The DPW and WWTP staff is also conducting inspections to the collection system to ensure a reduction in infiltration. Anyone that knows or suspects an infiltration problem is encourage to contact the Village.

Ditch Project

The Village of Almont worked on major repairs at the Waste Water Treatment Plant in 2018.  Along with general contractor, Gerace Construction, and Spicer Engineering the two 290,000 gallon oxidation ditches and the two 30' clarifiers were repaired at a cost of $590,000.
The oxidation ditches were taken out of service one at a time to allow for repairs without interruption of service.  The concrete was cleaned, sand blasted, primed and coated with a protective coating to stop deterioration and prolong life far into the future.  All of the mechanical parts made of mild steel have been replaced with stainless steel and will last much longer than the original mild steel.

Ditch Before Repairs

Lock chamber of a canal during maintenance.
Industrial water treatment equipment with rust and corrosion

Ditch During Repairs

Dogs in urban training course with ladder and obstacles.
Construction site with deep foundation excavation.

Ditch After Completion

Wastewater treatment plant tanks during purification process.
Iron throne replica under construction.


During the 2018 project, both clarifiers had all components changed out with stainless steel and some fiberglass parts.  The mild steel components were in poor condition after almost 30 years of service.  They had been repaired and rust treated several times over the years.
This was a very time consuming and much needed project.

Clarifier Before and During Work

Oil barrel with residue and cleaning tools.
Worker inspecting large open industrial tank.

Clarifier After Completion

Workers inspecting water treatment equipment.
Industrial spiral staircase, metal construction, outdoor setting.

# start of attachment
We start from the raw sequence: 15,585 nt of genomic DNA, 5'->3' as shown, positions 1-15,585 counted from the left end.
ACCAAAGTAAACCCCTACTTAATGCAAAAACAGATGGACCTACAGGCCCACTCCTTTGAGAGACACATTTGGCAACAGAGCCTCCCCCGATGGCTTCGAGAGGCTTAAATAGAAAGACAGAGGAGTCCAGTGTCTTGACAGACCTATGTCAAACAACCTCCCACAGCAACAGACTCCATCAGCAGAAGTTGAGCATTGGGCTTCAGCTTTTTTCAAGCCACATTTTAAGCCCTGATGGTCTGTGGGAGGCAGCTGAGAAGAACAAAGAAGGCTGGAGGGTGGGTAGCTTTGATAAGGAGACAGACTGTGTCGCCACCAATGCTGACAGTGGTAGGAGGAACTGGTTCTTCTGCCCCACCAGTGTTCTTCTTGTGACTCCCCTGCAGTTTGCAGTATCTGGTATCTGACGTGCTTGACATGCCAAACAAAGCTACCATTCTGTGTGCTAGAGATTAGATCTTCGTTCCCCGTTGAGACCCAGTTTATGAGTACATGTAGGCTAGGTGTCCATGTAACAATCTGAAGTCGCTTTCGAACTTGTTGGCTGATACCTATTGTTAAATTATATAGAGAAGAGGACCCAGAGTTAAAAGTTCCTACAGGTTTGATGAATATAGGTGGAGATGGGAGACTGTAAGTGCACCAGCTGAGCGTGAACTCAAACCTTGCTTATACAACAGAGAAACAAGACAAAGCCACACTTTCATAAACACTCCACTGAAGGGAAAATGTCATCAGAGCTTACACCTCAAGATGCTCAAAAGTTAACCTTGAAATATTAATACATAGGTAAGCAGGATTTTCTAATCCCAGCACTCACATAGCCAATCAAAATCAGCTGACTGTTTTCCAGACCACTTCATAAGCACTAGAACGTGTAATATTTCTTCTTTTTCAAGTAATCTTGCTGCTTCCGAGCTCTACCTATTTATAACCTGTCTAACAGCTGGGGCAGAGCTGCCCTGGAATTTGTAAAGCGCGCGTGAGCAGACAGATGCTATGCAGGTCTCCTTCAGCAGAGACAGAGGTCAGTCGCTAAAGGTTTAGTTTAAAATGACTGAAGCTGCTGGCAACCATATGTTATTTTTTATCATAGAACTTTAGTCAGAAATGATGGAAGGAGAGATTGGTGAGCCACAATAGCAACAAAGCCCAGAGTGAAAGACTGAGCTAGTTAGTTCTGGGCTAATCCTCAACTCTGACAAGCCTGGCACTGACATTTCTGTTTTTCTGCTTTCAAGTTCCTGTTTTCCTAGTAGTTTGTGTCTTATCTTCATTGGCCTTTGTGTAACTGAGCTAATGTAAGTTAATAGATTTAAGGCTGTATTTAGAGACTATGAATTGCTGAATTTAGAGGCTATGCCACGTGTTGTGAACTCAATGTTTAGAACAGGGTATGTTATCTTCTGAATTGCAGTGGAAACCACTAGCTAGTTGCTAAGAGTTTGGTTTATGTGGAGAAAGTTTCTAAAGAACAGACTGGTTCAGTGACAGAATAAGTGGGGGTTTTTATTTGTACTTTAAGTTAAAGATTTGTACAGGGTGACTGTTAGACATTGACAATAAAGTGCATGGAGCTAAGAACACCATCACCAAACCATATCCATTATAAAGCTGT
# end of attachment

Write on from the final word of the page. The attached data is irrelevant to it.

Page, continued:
Wastewater treatment plant clarifier in operation.

Lift Stations

The Village of Almont currently employs three full-time waste water operators who maintain the water treatment plant and four sanitary sewer pump stations.  These stations are located on June Drive, E. St. Clair, Howland Road and Jonathon Drive.  These pumps lift sewage from low areas to some of the 14 miles of gravity sewer line that the DPW maintains.

Utility trucks parked roadside near greenery.
Rural setting with shed and mailbox near trees.
Rural roadside mailboxes and utility box.
Suburban landscape with electrical boxes and green grass.

The Impact of Flushable Wipes

Please view the video below as it show the impact "flushable" wipes is having on our sanitary sewer system.  This can also greatly impact anyone who has a septic system as well. The video shows that "flushable" wipes are not biodegradable and the damages they are causing within sanitary systems.

Infographic on items not to flush for sewer protection.

What Not to Flush

The GLWA recently put out a series of brochures on water and waste treatment systems.  To view a brochure on what not to flush please click (here). 

The Almont Police Department now has a Safe Medication Disposal box located in the Almont Village/Almont Township Municipal Building Lobby. This Box will move to the new Police Station when it opens. To see a list of accepted medications, please click on the Police tab located under Departments.